All through the 19th century and into the middle of the 20th, the shop produced high quality hand made violins under its own label, made either by the names on the labels themselves, or one or two high quality luthiers working in the shop (Gaillard, Sylvestre among them). They also were big-time dealers, handling Strads and Del Gesus, as well as selling student grade violins from Mirecourt. There are plenty of fake Gand & Bernardel labelled violins, but I do not believe they sold Mirecourt violins labelled as their own production. The Gand/Bernardel "school" (which could be called the "Lupot school") produced a fairly large number of high quality, hand made violins, mostly on a Strad model inspired by Lupot, with a few Del Gesu and Maggini models along the way. They were rivals to Vuillaume in many ways, but their workshop was smaller and they didn't produce the same volume of instruments and products. They also didn't go for Vuillaume-style antiquing, sticking with the "Lupot formula" of a soft red varnish that wears away rather easily that has kind of become the "French violin varnish" stereotype.

 

This brings up the question of why a Lupot is worth 5-6x a Gand "père," or why a Vuillaume is worth 5-6x a Gand "frères" or a Gand & Bernardel? Like any maker, there are better examples and lesser ones, but all in all, these are well made good sounding violins, and they are a "reservoir" of affordable professional quality instruments for orchestral violinists and young soloists here in France.

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No, this is one of the neat stories of long term "dynasties," and brings up a point that Martin Swan, among others here, often bring up. Why are violins priced the way they are? Gand "père" was one of Nicolas Lupot's assistants (along with Bernardel "père"). Gand "père" took over Lupot's shop after the latter's retirement (and early death) and carried on making violins as his former employer taught him. Bernardel opened his own shop at the time as well. Their respective sons carried on ("Gand Frères") and decided to merge the two shops a generation later, forming "Gand & Bernardel." The shop then passed on to Gustave Bernardel, then was taken over by two of the makers working for him, Caressa & Français, after which it was carried on by Emile Français, after which it was carried on by Marcel Vatelot, Etienne Vatelot and today Jean Jacques Rampal. 

 

All through the 19th century and into the middle of the 20th, the shop produced high quality hand made violins under its own label, made either by the names on the labels themselves, or one or two high quality luthiers working in the shop (Gaillard, Sylvestre among them). They also were big-time dealers, handling Strads and Del Gesus, as well as selling student grade violins from Mirecourt. There are plenty of fake Gand & Bernardel labelled violins, but I do not believe they sold Mirecourt violins labelled as their own production. The Gand/Bernardel "school" (which could be called the "Lupot school") produced a fairly large number of high quality, hand made violins, mostly on a Strad model inspired by Lupot, with a few Del Gesu and Maggini models along the way. They were rivals to Vuillaume in many ways, but their workshop was smaller and they didn't produce the same volume of instruments and products. They also didn't go for Vuillaume-style antiquing, sticking with the "Lupot formula" of a soft red varnish that wears away rather easily that has kind of become the "French violin varnish" stereotype.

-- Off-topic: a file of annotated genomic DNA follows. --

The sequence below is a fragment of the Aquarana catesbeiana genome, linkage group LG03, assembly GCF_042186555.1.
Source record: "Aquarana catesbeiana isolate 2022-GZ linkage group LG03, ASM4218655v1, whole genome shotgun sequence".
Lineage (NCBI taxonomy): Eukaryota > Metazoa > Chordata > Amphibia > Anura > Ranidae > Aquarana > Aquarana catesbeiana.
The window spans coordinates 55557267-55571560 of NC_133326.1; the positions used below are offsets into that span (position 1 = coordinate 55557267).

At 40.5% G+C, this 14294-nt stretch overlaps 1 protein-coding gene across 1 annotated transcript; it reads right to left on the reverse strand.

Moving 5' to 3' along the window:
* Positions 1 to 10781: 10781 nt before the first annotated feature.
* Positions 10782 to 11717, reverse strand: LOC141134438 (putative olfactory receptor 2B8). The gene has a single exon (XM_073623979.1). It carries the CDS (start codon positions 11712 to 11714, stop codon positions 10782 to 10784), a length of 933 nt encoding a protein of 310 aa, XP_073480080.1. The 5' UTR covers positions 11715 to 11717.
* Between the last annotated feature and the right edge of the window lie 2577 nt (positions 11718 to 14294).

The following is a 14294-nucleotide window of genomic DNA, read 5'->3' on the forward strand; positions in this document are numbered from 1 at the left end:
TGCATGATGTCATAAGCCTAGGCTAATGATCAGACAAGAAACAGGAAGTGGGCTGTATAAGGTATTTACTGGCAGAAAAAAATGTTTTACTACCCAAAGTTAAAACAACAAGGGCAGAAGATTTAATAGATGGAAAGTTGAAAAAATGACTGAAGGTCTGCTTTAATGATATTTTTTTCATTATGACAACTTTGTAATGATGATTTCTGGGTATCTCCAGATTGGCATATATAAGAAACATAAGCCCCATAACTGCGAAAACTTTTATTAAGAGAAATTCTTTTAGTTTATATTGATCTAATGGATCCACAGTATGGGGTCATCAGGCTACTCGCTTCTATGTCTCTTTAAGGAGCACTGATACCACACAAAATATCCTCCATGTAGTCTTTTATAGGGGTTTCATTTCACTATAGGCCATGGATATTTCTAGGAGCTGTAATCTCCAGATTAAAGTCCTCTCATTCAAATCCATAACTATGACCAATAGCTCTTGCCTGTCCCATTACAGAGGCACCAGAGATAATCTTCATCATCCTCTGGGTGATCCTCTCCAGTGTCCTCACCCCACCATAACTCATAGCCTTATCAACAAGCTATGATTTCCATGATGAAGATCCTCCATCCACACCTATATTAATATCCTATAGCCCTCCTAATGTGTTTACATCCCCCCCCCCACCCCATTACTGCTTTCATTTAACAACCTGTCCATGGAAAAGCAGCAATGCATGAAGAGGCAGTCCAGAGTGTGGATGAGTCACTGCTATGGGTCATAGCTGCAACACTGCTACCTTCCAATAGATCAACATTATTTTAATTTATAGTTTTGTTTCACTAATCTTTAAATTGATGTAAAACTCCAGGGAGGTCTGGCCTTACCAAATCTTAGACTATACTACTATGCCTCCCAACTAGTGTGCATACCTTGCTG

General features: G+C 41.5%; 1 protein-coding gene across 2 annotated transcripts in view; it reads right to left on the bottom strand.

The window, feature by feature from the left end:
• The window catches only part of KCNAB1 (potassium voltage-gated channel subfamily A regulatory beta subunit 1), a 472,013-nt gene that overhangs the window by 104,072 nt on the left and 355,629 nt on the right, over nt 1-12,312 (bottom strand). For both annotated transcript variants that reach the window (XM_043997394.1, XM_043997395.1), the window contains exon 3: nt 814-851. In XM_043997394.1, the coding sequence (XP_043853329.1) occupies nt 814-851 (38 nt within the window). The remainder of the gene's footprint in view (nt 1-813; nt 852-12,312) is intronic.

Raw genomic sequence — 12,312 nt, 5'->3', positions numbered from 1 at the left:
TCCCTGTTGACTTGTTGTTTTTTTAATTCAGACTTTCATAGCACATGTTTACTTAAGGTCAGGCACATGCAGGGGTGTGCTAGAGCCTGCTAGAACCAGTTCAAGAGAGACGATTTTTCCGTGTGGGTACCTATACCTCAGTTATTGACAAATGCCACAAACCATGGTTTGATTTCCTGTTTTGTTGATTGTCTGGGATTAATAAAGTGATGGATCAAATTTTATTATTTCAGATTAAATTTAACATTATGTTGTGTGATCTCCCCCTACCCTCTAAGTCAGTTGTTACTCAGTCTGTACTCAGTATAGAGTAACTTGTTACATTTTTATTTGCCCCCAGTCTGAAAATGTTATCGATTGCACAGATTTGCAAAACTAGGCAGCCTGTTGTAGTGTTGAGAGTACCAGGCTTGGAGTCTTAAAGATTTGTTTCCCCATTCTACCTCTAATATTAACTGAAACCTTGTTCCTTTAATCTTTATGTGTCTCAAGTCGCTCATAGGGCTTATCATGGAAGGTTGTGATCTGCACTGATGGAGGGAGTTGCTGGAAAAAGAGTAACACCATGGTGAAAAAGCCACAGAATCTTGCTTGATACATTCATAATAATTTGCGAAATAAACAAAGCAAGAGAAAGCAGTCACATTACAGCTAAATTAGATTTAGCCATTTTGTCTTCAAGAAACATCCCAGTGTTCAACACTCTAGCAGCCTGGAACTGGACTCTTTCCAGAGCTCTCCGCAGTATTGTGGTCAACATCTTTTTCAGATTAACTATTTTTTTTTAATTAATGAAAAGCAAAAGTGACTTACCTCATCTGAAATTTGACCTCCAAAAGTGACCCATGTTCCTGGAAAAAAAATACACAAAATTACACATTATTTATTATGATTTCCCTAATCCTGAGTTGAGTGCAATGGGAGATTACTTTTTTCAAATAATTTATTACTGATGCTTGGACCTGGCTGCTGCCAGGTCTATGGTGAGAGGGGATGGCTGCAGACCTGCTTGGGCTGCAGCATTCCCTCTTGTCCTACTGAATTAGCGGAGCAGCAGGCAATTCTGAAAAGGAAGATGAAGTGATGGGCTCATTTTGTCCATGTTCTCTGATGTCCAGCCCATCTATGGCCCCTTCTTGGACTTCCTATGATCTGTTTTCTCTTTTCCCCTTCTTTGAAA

This brings up the question of why a Lupot is worth 5-6x a Gand "père," or why a Vuillaume is worth 5-6x a Gand "frères" or a Gand & Bernardel? Like any maker, there are better examples and lesser ones, but all in all, these are well made good sounding violins, and they are a "reservoir" of affordable professional quality instruments for orchestral violinists and young soloists here in France.

 

 

Many thanks for this history..   That is all very interesting.  Was this Francais related to the Jacques Francais of New York?

 

And please tell me how to make the c-cedilla.   I have here the extended ASCII code. 

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On mine, I hold down "ALT" and type 135  for "ç" and 128 for "Ç"

 

Thanks,  the extended ASCII code table seems to be numbered in different ways according to the medium where you are typing.  <alt>132 gives ç in wordpad,  but you need <alt>135 here.................  One cannot cut and paste from wordpad to here.  I will have to check on the HTML list,  I suppose.

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  • 4 years later...